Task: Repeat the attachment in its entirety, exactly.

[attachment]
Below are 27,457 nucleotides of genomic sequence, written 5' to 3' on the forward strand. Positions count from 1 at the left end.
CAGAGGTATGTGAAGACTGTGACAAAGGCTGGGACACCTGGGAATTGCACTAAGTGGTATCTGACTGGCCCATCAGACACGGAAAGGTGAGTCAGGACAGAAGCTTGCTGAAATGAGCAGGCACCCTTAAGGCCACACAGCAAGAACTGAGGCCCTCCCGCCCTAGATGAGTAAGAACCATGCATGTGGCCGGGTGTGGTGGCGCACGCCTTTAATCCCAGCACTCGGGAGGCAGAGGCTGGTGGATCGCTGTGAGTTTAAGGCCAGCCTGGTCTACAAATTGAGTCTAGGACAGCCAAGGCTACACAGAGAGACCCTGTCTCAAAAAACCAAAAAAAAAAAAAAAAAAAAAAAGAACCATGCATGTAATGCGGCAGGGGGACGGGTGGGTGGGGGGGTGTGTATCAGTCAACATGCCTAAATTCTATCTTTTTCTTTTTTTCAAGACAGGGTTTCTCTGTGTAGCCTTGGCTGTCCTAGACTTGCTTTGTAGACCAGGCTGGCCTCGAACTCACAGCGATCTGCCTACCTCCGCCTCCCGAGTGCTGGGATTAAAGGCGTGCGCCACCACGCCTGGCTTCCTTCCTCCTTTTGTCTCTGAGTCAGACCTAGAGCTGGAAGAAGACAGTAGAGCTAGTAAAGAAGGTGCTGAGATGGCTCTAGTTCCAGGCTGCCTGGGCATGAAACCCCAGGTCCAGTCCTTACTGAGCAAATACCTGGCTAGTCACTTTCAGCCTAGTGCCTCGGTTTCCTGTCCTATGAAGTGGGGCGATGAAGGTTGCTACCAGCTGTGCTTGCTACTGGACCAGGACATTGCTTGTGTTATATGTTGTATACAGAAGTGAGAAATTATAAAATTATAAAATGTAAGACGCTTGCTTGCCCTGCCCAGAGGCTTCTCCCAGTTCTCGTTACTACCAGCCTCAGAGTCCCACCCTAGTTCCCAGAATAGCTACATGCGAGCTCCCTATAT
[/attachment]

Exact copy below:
Below are 27,457 nucleotides of genomic sequence, written 5' to 3' on the forward strand. Positions count from 1 at the left end.
CAGAGGTATGTGAAGACTGTGACAAAGGCTGGGACACCTGGGAATTGCACTAAGTGGTATCTGACTGGCCCATCAGACACGGAAAGGTGAGTCAGGACAGAAGCTTGCTGAAATGAGCAGGCACCCTTAAGGCCACACAGCAAGAACTGAGGCCCTCCCGCCCTAGATGAGTAAGAACCATGCATGTGGCCGGGTGTGGTGGCGCACGCCTTTAATCCCAGCACTCGGGAGGCAGAGGCTGGTGGATCGCTGTGAGTTTAAGGCCAGCCTGGTCTACAAATTGAGTCTAGGACAGCCAAGGCTACACAGAGAGACCCTGTCTCAAAAAACCAAAAAAAAAAAAAAAAAAAAAAAGAACCATGCATGTAATGCGGCAGGGGGACGGGTGGGTGGGGGGGTGTGTATCAGTCAACATGCCTAAATTCTATCTTTTTCTTTTTTTCAAGACAGGGTTTCTCTGTGTAGCCTTGGCTGTCCTAGACTTGCTTTGTAGACCAGGCTGGCCTCGAACTCACAGCGATCTGCCTACCTCCGCCTCCCGAGTGCTGGGATTAAAGGCGTGCGCCACCACGCCTGGCTTCCTTCCTCCTTTTGTCTCTGAGTCAGACCTAGAGCTGGAAGAAGACAGTAGAGCTAGTAAAGAAGGTGCTGAGATGGCTCTAGTTCCAGGCTGCCTGGGCATGAAACCCCAGGTCCAGTCCTTACTGAGCAAATACCTGGCTAGTCACTTTCAGCCTAGTGCCTCGGTTTCCTGTCCTATGAAGTGGGGCGATGAAGGTTGCTACCAGCTGTGCTTGCTACTGGACCAGGACATTGCTTGTGTTATATGTTGTATACAGAAGTGAGAAATTATAAAATTATAAAATGTAAGACGCTTGCTTGCCCTGCCCAGAGGCTTCTCCCAGTTCTCGTTACTACCAGCCTCAGAGTCCCACCCTAGTTCCCAGAATAGCTACATGCGAGCTCCCTATAT